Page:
“Lockdown” – a word not even in our vernacular a few months ago, and yet after half a year of living with a global pandemic, one that one that will likely be burned on our collective consciousness forever more, much as we will try to forget it.
It has been a time of extremes. And its impact on our physical and mental health perhaps one of it’s most extreme legacies.
At the beginning of lockdown, social media painted a picture of a fitness frenzy. Facebook was awash with people posting pictures from their once-a-day 30-minute exercise allowance. Meanwhile, a 10-minute scroll through Instagram would result in a bombardment of live exercise classes, home workouts and influencers posting quotes about lockdown as a period of introspection and self-improvement.
However, for most, the reality of lockdown was a far cry from the fitness focussed retreat envisaged by many at the outset. Survey findings from Sport England illustrated that 41% of Brits actually became less active. Newly founded exercise resolutions were understandably thwarted and seemed to pale into insignificance in the face of a worldwide pandemic. For many, the reality was characterised by fears of losing loved ones, habitual daily structures stopped in their tracks, rising physical and mental pressures and forlorn goodbyes to the usual social support structures.
Furthermore, women have been disproportionately affected by lockdown in almost every area of their lives: financially, physically and mentally.
Women are more likely to be key workers with 70% of the global health force being made up by women. Also, lockdown has exacerbated gender stereotypes in the home: Recent research from Women in Sport found ‘Mums were struggling to juggle home school, jobs, cooking and cleaning, and were more likely to do these tasks than their male partners’.
During a time of such rampant uncertainty, these added pressures made carving time out to exercise a seemingly impossible task and 32% of women reported they “couldn’t prioritise exercise because they had too much to do for others”.
Instead, during rare moments of free time, lethargy, the couch and compensatory eating often won out with 50% of women reporting they’ve eaten more and 30% increasing their alcohol intake. This has caused a spike in weight gain and a dip in self-confidence.
As a result of all these factors, the gender gym gap, previously on the decline, widened by 10% with only 30% of women completing the recommended amount of exercise.
However, these negatives can be reframed. Lockdown has illustrated the importance of exercise both mentally and physically: indeed, 63% of women say they want to improve their activity levels as lockdown is lifted. Coronavirus has illustrated the importance of health since 72% of COVID- 19 ICU patients were classified as overweight. Women in Sport found that lockdown has founded new appreciations for freedom, the outdoors and social connections. All of these heightened values can be accesses through sport.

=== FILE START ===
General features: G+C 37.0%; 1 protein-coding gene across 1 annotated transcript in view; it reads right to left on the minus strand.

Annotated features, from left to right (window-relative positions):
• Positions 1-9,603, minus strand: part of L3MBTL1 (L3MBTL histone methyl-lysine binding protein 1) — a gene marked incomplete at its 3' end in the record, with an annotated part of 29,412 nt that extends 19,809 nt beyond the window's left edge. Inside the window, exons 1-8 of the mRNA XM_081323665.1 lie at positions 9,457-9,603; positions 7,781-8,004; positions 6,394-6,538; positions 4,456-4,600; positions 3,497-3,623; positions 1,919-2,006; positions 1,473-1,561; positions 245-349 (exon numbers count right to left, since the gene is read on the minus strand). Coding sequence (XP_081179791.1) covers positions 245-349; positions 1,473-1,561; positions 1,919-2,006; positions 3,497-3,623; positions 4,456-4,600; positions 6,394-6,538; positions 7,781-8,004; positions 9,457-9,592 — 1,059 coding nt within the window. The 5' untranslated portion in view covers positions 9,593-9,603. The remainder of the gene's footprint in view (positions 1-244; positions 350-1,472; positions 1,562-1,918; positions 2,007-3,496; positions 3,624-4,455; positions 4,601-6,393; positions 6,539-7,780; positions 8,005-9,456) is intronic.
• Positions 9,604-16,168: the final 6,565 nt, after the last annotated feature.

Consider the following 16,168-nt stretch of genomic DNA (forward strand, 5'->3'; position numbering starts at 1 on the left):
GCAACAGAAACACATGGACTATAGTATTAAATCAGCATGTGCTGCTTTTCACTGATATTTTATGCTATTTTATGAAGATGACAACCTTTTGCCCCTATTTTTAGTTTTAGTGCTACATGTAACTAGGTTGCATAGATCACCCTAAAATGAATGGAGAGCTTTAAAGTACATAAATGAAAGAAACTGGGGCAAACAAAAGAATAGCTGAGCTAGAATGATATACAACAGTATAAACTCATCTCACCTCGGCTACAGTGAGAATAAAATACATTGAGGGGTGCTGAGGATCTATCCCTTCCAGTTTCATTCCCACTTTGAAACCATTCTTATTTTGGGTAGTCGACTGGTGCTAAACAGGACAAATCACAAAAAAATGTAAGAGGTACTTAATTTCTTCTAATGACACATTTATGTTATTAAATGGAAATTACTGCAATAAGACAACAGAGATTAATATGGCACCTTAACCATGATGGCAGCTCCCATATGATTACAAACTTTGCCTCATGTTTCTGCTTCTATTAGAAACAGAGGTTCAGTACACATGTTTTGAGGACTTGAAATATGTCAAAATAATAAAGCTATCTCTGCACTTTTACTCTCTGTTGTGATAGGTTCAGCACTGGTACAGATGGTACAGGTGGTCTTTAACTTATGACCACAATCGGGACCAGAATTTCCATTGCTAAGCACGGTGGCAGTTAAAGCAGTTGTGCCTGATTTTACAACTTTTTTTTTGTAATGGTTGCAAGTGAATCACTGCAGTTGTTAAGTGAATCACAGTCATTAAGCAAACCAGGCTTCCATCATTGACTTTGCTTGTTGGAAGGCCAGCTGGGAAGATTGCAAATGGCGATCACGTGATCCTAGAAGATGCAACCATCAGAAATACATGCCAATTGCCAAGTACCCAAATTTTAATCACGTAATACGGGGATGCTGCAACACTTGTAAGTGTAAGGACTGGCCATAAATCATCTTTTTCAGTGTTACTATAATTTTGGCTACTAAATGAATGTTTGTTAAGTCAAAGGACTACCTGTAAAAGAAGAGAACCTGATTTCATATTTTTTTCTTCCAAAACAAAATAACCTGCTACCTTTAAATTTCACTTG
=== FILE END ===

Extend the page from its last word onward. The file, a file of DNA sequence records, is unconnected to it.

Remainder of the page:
Exercise is about so much more than fitness: it is a vehicle to access greater energy reserves, better productivity, a toolkit against mental illness and the chance to claim a moment in your day for yourself.
Many mothers report not exercising due to feelings of guilt at taking time away from their family responsibilities. This is a sentiment that has been widely echoed amongst the This Mum Runs running community, particularly during lockdown. Addressing this concern, Mel Bound, CEO of this health and happiness focussed exercise community, draws an insightful parallel to the oxygen mask analogy reminding us: “You’ve got to put on your own oxygen mask before helping others. In the same way, only once you have looked after for yourself, will you most effectively look after others.”
It is never too late to start. Women in Sport found that one in four women are fearful of being able to resurrect their previous exercise habits. However, in the scheme of our active lives, four months is no time at all: fitness does not need to be a linear journey. It is no wonder that a phenomenon that has been compared to the apocalypse may have temporally sapped motivation and energy levels! Instead, we should perhaps give ourselves permission to pick up our fitness journey a few rungs lower on the ladder than prior to lockdown.
While many exercise opportunities may have dwindled with the closure of gyms and the banning of large group activity, new opportunities have emerged in their wake. Fitness apps can play a fundamental role in rebuilding fitness in a socially distanced world. As an example, the This Mum Runs Run30 App provides users with structured and supportive coaching while creating a virtual platform to connect with others. This Mum Runs is there every step of the way to help you embark on your journey, rebranding fitness as a hunt to find headspace as oppose to a hunt for arbitrary running PB’s. This is a community built by women for women with empowerment at its core.
Many women may not emerge from lockdown as the embodiment of the Instagram dream. But more importantly lockdown has placed the advantages of exercise in the limelight and has illustrated the importance of taking time for yourself for yourself. Whatever your motivation, be it social connections, freedom or fitness, you can find an attainable exercise path for you irrespective of previous experience.
‘If you are putting one foot in front of the other, then you are a runner.’ Mel Bound